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This bonus episode is an interview with Josephine Wolff and Dan Schwarcz, who along with Daniel Woods have written an article with the same title as this post. Their thesis is that breach lawyers have lost perspective in their no-holds-barred pursuit of attorney-client privilege to protect the confidentiality of forensic reports that diagnose the breach. Remarkably for a law review article, it contains actual field research. The authors interviewed all the players in breach response, from the company information security teams, the breach lawyers, the forensics investigators, the insurers and insurance brokers, and more. I remind them of Tracy Kidder’s astute observation that, in building a house, there are three main players—owner, architect, and builder—and that if you get any two of them in the room alone, they will spend all their time bad-mouthing the third. Wolff, Schwarcz, and Woods seem to have done that with the breach response players, and the bad-mouthing falls hardest on the lawyers.
The main problem is that using attorney-client privilege to keep a breach forensics process confidential is a reach. So, the courts have been unsympathetic. Which forces lawyers to impose more and more restrictions on the forensic investigator and its communications in the hope of maintaining confidentiality. The upshot is that no forensics report at all is written for many breaches (up to 95 percent, Josephine estimates). How does the breached company find out what it did wrong and what it should do to avoid the next breach? Simple. Their lawyer translates the forensic firm’s advice into a PowerPoint and briefs management. Really, what could go wrong?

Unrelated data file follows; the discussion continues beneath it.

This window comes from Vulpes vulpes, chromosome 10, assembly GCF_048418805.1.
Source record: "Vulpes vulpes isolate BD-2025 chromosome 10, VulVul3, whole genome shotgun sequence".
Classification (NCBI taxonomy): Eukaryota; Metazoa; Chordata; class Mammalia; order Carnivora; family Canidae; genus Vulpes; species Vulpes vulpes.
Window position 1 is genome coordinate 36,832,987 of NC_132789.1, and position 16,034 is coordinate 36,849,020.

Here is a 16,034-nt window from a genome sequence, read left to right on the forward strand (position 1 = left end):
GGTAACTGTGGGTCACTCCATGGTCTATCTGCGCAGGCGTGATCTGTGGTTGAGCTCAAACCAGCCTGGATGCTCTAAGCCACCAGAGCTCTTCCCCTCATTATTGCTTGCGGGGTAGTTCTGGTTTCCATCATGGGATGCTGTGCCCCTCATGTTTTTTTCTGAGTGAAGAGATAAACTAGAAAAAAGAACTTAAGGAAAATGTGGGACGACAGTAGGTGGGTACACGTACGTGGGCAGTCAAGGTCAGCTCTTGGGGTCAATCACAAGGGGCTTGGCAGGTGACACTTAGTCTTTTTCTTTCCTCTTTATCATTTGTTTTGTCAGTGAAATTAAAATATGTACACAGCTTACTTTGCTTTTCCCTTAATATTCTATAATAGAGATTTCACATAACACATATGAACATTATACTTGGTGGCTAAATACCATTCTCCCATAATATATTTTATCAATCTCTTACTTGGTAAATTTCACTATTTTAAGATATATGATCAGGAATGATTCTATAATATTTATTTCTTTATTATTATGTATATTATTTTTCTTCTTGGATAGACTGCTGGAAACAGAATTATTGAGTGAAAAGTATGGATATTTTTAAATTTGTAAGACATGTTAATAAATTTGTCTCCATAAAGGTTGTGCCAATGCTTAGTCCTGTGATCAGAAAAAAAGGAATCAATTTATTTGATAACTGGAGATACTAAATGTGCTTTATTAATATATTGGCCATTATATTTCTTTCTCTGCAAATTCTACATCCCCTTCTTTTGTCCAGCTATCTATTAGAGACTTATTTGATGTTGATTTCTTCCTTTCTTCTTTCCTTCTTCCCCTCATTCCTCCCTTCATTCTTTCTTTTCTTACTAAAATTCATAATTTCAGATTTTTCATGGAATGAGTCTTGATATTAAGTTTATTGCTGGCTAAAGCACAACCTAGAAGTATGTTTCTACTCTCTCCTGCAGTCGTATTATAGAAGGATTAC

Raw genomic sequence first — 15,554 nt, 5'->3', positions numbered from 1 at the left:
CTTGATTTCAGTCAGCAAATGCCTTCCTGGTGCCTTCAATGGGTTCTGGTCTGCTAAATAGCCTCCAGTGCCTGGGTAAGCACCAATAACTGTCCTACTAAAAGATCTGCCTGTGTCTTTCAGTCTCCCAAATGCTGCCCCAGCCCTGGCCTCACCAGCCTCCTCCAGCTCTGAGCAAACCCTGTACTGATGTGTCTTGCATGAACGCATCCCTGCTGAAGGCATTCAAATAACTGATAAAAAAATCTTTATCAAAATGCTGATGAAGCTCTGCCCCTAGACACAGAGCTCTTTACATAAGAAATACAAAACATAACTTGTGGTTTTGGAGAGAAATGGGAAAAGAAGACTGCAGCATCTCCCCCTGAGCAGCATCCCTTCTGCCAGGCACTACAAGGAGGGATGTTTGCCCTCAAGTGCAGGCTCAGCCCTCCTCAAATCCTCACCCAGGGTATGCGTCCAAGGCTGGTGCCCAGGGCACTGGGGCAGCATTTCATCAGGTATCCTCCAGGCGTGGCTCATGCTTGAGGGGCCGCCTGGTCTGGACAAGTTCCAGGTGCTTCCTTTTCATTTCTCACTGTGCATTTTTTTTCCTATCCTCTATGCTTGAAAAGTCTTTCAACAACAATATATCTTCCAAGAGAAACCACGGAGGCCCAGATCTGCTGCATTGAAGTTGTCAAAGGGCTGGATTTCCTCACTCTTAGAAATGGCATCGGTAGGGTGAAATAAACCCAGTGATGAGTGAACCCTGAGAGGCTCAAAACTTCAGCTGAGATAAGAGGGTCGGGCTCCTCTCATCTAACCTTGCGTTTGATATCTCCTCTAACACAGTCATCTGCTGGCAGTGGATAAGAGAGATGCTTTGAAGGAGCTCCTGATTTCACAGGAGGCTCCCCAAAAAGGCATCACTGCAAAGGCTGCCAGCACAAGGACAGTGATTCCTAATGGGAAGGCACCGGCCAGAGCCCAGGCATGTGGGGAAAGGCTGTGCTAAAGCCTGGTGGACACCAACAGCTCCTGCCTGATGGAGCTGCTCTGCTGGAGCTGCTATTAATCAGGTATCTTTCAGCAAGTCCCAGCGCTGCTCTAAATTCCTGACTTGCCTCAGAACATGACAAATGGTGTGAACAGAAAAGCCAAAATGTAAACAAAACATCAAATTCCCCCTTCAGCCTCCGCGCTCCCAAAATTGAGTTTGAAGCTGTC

In closing, Dan and Josephine offer some ideas for how to get out of this dysfunctional mess. I push back. All in all, it’s the most fun I’ve ever had talking about insurance law.
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